The sky was dark, not even a glimmer of dawn forcing its way through the storm clouds that smothered the eastern horizon. The bedroom windows were open, and the sound of driving rain filled my ears as a flash of lightning broke through my sleep. I awoke just in time for the bone-rattling crash of thunder.
I knew she would be awake.
Storms are one of springtime’s nightmares for my daughter, along with bees and not being allowed to play outside from morning till night. I knew there was no way she had slept through that roar. I sat up, stretch, padded to the door. The clock said 5:26.
She was standing in the hallway, Snoopy pajama pants under a princess nightgown. She clutched Bear in the crook of her elbow, her hair was a tangled around her face, and her eyes were sleepy but wide. I don’t like that thunder, Mommy.
I know, I whispered back. You need to go back to your bed, though.
I take her warm hand, and she lets me lead her back to her nest of blankets, stuffed animals, and half-folded clothing. She climbs in, snuggling her head down on her two pillows as another roll of thunder rumbles through the air– quieter this time.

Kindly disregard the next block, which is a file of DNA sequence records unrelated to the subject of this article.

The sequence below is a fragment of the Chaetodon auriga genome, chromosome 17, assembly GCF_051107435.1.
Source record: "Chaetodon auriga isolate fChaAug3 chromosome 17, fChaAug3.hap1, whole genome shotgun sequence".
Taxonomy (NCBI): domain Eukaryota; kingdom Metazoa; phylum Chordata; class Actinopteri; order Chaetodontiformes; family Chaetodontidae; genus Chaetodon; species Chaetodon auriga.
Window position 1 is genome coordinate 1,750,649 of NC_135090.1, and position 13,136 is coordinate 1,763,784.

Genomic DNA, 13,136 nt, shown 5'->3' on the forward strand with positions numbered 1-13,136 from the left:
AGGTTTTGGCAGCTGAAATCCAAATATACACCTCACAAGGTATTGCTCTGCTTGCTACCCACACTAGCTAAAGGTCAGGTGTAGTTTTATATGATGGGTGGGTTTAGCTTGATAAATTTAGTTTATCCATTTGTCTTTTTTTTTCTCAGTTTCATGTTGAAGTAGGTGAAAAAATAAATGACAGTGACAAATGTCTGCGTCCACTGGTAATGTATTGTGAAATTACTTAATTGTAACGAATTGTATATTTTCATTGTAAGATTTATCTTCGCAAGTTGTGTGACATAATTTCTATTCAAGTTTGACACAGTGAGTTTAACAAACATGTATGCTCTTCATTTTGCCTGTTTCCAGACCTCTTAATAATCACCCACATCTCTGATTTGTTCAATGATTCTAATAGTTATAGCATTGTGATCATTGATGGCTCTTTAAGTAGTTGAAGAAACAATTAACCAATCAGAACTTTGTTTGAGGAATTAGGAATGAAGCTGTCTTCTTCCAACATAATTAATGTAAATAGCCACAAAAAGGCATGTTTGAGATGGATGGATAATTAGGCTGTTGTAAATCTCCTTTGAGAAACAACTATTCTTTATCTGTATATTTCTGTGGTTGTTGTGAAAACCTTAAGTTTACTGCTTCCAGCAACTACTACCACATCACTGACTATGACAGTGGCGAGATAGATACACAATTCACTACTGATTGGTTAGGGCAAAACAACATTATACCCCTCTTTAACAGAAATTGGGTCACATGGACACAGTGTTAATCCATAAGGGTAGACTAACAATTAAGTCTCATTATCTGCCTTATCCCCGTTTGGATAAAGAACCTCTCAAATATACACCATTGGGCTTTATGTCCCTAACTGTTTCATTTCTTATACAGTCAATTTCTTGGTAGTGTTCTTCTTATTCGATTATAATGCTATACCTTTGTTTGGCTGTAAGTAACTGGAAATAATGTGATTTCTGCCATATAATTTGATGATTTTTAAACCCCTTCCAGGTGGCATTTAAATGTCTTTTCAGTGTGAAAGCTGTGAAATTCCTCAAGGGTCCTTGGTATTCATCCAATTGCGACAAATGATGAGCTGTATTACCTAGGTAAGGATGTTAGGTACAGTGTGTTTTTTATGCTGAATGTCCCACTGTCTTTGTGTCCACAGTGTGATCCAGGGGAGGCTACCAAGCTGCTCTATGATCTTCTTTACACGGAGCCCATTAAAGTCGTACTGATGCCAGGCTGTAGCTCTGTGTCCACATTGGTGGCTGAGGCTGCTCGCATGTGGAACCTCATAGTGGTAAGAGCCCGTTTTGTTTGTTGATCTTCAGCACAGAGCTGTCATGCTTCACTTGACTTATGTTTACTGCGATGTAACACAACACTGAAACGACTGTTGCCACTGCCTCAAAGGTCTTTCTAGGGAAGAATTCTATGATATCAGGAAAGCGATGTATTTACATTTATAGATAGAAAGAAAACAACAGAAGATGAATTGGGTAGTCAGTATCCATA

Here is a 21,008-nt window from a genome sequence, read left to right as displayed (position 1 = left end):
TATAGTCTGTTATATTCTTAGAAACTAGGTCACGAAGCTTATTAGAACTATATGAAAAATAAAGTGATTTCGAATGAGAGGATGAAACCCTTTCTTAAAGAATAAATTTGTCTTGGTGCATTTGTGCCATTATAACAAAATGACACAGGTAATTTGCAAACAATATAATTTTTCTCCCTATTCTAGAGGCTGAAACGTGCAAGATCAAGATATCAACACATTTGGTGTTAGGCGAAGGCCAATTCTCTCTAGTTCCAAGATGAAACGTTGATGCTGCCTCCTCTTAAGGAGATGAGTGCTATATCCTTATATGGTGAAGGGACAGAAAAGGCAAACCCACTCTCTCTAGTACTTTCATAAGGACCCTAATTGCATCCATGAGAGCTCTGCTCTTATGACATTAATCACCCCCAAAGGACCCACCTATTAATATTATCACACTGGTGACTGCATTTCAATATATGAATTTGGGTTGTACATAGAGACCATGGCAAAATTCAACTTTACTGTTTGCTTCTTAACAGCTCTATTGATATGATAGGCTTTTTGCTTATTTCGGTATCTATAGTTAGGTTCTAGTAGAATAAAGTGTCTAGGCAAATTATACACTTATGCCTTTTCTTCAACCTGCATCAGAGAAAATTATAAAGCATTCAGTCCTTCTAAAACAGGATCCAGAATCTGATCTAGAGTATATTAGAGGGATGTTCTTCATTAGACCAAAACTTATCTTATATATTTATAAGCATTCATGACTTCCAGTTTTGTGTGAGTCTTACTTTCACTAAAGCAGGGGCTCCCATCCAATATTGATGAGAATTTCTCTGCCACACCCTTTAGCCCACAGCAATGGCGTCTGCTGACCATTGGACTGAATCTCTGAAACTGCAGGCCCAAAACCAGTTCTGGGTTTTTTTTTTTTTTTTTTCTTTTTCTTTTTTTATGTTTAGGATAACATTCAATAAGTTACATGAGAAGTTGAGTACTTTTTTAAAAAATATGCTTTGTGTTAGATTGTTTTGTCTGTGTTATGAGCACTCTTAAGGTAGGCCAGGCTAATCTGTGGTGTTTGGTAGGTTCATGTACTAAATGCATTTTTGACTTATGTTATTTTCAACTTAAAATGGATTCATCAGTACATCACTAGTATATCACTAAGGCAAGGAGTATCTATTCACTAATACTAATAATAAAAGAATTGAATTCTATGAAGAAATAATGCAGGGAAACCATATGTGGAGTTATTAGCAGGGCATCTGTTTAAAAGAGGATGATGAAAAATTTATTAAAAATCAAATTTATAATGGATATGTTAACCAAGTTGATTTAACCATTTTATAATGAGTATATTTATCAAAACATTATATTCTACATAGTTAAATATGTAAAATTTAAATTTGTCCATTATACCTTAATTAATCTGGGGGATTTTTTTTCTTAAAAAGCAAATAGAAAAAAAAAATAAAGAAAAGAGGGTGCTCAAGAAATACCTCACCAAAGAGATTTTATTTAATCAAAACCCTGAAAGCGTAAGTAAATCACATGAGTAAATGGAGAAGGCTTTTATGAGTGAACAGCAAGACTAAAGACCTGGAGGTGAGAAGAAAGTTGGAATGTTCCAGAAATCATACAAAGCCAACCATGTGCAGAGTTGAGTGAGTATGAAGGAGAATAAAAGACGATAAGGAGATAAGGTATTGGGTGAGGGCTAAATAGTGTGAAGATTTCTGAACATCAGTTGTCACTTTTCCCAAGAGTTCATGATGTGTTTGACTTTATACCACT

See? My voice is a gentle murmur designed to sooth and send back to dreamland. It’s already passing. No worries.
I take Bear from her, dance him merrily across her face, pull a few likely-looking blankets over her too-long form.
The rain is still falling, and we hear another low growl of thunder. She stiffens a moment, then relaxes, her body stilled in a posture of listening. I listen, too.
Is that– birds singing? Her eyes are wide with the surprise of it. Their soprano melody is counterpointed by the rhythm of the rain, harmonized by the low alto moaning of wind and the deep timpani of thunder.
Yes it is, I whisper, leaning close to her sweet face. They know it’s almost time for Mr. Sun to come up, even though the clouds are hiding him. They don’t stop singing just because of a silly little storm!
She smiles and snuggles a little deeper into her warm nest. Bear cuddles under her chin, and she closes her eyes, listening to the wonder and hope of a stormy morning symphony.